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Client Spotlight: March 2016

Meet our hard working client and spotlight this month, Jamie!

E3: How long have you been training with E3 Fitness?

Jamie: Just about one year

E3: What is your long term training goal:

Jamie: My long term goal is to loose weight and get into a healthy fitness routine for life.  I also want to compete in a run such as the Sun Run or something similar to that.

E3: What is your favorite exercise?

Jamie: Since I am strong in my legs, I like anything I can really push through with my lower body – kettle bell squats and dead lifts are great.

E3: What has been your biggest fitness obstacle and how have you overcome it?

Jamie: The biggest obstacle for me was making fitness part of my daily schedule and pushing myself to keep doing it.  I have never been a “gym” guy and although I have been active all of my life, working out was just something I never did.  Now I am trying to work out a minimum of five days a week including two days of training.  The next challenge I have started is changing my diet and cutting out items like bread and beer (harder then I thought).

E3: What is your most memorable fitness accomplishment:
Jamie: I started to do the Grouse Grind last year and it wasn’t pretty when I started.  Now my time is better and my overall energy level is still there when I reach the top.
E3: Would you recommend training with E3 Fitness to your family and friends? Why?
Jamie: The main reason I would recommend training with E3 Fitness to friends and family is that E3 works with you to meet your goals and is very good to push you in the right directions.
E3: Thanks for your commitment and hard work Jamie. You have worked incredibly hard to get to where you are, keep it up! 

Client Spotlight: June 2015

Meet Dave, our client of the month:

E3: How long have you been training with E3 Fitness?

Dave:  NOT LONG ENOUGH.  Approximately 6 years?

 E3: What is your long term training goal?
Dave:  My goal is ever evolving depending on how disciplined I am with other aspects of my life such as diet and other vices. In January and September of every calendar year my goal is to feel like I’m not 80 years old.  Ultimately though, I hope to not split my pants anymore and be strong like ox.
E3: What is your favorite exercise?
Dave:  Stretching at the end of the session….and box jumps.
E3: What has been your biggest fitness obstacle and how have you overcome it?
Dave:  My gimpy knee.  Due to my stubbornness I have left a legacy of eternal pain in my left knee.  It is both a blessing and a curse, depending on what exercise Jackie is proposing next.
E3: What is your most memorable fitness accomplishment?
Dave:  I peaked in high school and I think the tales of athleticism I tell now are greatly exaggerated.  With that in mind, I can honestly say my most memorable fitness accomplishments are when I stay committed to training with Jackie for any legitimate length of time and when I can see and feel my strength and conditioning change dramatically for the better.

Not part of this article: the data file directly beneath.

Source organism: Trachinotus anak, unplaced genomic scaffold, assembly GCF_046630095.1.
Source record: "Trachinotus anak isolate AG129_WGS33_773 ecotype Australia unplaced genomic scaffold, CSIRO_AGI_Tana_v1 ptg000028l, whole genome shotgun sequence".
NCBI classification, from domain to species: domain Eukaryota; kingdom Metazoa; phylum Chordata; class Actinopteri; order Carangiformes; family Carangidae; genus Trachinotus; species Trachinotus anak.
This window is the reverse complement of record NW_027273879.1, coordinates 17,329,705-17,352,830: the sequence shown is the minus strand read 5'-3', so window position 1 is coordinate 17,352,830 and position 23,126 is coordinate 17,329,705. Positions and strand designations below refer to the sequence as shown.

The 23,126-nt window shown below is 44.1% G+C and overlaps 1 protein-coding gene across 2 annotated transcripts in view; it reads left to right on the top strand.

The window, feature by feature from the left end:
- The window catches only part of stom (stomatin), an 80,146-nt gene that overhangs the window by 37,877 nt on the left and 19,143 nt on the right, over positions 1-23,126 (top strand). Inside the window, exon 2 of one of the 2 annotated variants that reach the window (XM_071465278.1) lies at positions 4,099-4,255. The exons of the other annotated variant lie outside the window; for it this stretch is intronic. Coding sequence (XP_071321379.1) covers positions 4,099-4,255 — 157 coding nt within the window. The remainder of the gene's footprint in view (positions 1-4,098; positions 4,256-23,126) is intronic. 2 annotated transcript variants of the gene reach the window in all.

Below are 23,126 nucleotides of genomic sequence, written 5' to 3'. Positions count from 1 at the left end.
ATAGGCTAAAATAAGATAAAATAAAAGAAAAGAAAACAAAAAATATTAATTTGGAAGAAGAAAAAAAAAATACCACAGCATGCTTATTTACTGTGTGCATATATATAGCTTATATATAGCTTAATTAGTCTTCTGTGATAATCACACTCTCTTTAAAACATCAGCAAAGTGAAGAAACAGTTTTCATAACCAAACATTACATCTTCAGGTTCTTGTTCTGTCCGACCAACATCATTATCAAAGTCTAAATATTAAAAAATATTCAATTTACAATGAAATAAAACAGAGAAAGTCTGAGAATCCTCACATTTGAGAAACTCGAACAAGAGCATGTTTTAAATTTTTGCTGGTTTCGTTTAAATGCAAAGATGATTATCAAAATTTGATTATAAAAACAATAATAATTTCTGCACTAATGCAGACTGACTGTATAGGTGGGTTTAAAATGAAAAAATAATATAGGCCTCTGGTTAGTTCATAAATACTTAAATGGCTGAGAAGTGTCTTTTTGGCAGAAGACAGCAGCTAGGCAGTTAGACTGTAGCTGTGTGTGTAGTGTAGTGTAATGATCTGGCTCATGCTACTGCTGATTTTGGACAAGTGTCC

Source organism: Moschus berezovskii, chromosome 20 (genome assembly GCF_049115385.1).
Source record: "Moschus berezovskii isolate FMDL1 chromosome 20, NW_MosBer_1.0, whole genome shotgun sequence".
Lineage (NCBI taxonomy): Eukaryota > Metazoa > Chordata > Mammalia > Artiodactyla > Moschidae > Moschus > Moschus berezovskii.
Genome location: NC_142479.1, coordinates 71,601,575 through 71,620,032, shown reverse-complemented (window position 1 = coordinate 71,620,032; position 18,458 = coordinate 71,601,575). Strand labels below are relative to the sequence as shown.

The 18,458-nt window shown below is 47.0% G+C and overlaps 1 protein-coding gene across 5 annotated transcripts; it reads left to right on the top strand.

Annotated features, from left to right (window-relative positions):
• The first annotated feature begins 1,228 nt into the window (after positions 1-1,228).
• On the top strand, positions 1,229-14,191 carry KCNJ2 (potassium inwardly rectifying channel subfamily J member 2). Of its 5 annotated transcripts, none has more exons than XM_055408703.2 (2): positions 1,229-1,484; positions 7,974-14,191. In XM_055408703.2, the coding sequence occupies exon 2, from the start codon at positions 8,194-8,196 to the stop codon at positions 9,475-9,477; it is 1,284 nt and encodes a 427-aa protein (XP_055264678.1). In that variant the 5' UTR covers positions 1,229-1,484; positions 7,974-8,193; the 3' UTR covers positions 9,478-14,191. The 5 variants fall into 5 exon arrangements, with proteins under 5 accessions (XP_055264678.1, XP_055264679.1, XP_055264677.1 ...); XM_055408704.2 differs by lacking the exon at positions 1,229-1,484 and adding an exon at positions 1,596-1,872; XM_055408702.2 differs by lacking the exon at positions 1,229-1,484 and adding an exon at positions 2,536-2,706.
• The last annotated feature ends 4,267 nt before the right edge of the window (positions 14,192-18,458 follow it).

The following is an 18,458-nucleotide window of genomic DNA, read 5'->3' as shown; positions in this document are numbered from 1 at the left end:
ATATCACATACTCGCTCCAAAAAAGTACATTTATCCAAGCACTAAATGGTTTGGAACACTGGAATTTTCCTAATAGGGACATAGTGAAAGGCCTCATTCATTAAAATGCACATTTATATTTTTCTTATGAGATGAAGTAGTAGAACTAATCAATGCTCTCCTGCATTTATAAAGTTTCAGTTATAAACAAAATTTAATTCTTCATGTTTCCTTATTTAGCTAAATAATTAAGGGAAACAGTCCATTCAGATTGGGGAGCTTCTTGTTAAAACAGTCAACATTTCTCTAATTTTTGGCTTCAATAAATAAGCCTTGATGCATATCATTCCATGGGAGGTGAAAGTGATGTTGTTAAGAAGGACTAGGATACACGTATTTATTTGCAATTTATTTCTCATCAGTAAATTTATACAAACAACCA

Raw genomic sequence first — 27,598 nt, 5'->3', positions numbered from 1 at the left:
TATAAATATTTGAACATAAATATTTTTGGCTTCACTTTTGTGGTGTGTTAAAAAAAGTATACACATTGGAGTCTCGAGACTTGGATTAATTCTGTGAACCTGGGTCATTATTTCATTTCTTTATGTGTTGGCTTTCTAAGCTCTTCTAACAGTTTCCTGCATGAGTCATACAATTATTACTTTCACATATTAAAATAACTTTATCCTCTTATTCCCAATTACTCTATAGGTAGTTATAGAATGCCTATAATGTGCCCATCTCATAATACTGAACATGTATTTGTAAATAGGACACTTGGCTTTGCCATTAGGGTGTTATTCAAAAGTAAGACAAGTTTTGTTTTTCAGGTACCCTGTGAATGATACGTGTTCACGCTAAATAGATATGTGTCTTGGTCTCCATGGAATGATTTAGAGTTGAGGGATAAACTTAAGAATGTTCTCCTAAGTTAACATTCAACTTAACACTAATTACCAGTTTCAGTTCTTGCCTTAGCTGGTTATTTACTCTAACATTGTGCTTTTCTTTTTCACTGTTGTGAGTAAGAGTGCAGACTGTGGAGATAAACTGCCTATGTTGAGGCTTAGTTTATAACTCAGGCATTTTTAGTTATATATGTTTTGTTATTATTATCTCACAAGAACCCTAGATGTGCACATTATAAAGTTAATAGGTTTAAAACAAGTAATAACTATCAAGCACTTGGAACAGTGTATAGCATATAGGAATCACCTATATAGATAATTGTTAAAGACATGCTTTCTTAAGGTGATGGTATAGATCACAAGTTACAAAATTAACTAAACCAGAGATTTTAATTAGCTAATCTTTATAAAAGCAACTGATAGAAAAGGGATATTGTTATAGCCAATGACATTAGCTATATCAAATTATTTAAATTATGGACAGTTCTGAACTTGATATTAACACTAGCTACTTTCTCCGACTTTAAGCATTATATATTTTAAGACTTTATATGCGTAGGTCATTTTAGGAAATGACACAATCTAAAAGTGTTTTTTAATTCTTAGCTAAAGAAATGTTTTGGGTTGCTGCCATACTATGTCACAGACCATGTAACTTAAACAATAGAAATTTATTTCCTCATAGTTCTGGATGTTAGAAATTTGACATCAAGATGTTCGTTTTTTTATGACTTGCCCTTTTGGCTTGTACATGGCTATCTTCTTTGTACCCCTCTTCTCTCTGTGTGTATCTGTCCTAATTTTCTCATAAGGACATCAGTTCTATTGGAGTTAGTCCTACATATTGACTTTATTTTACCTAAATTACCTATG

As a side bar, I have also run several (2) quarter marathons, but again I’m not one to brag and wish to shine the spotlight on Jackie here.
E3: Would you recommend training with E3 Fitness to your family and friends?:
Dave:  1000% I would.  Not only is Jackie a phenomenal trainer, but she is also an incredibly talented adult babysitter in my case.  Kidding aside, Jackie has always had my best interests at heart and continues to teach me each and every session.  Why?  Because if I didn’t have Jackie, I would have huge biceps, tiny legs and a bad back.
E3: Thanks Dave. We hope we can continue to work towards your goals and that you avoid splitting your pants in the future! 

Client Spotlight: April 2015

Meet Pete, our hardworking client of the month!

E3: How long have you been training with E3 Fitness?

P: Just over 5 years.

E3: What is your long term training goal?

P: Originally it was recovery from back surgery, then general fitness and now training for West Coast Trail and Everest Base Camp trek.

E3: What is your favorite exercise?

P: Almost anything – squats, presses, lunges – except negatives on the chin up bar.

 E3: What has been your biggest fitness obstacle and how have you overcome it?

P: Decreasing my recovery time seemed like a slow process but continuing regular workouts has brought significant improvement.

E3: What is your most memorable fitness accomplishment?

P: Day 2 of the Juan de Fuca trail with 35 lbs. on my back was the most grueling 8 hour workout ever.

E3: Would you recommend training with E3 Fitness to your family/friends?

P: I have introduced 2 friends as new clients to E3 Fitness. Jackie is a great motivator and is able to push me to succeed through her interesting and creative techniques. She goes the extra mile by sending me a copy of our workout to use as a guide when I train on my own.

E3: Thanks Pete, your hard work has paid off. Good luck on the West Coast Trail and Everest Base Camp trek!

How to use your trigger point ball

What is fascia and why do we need to roll?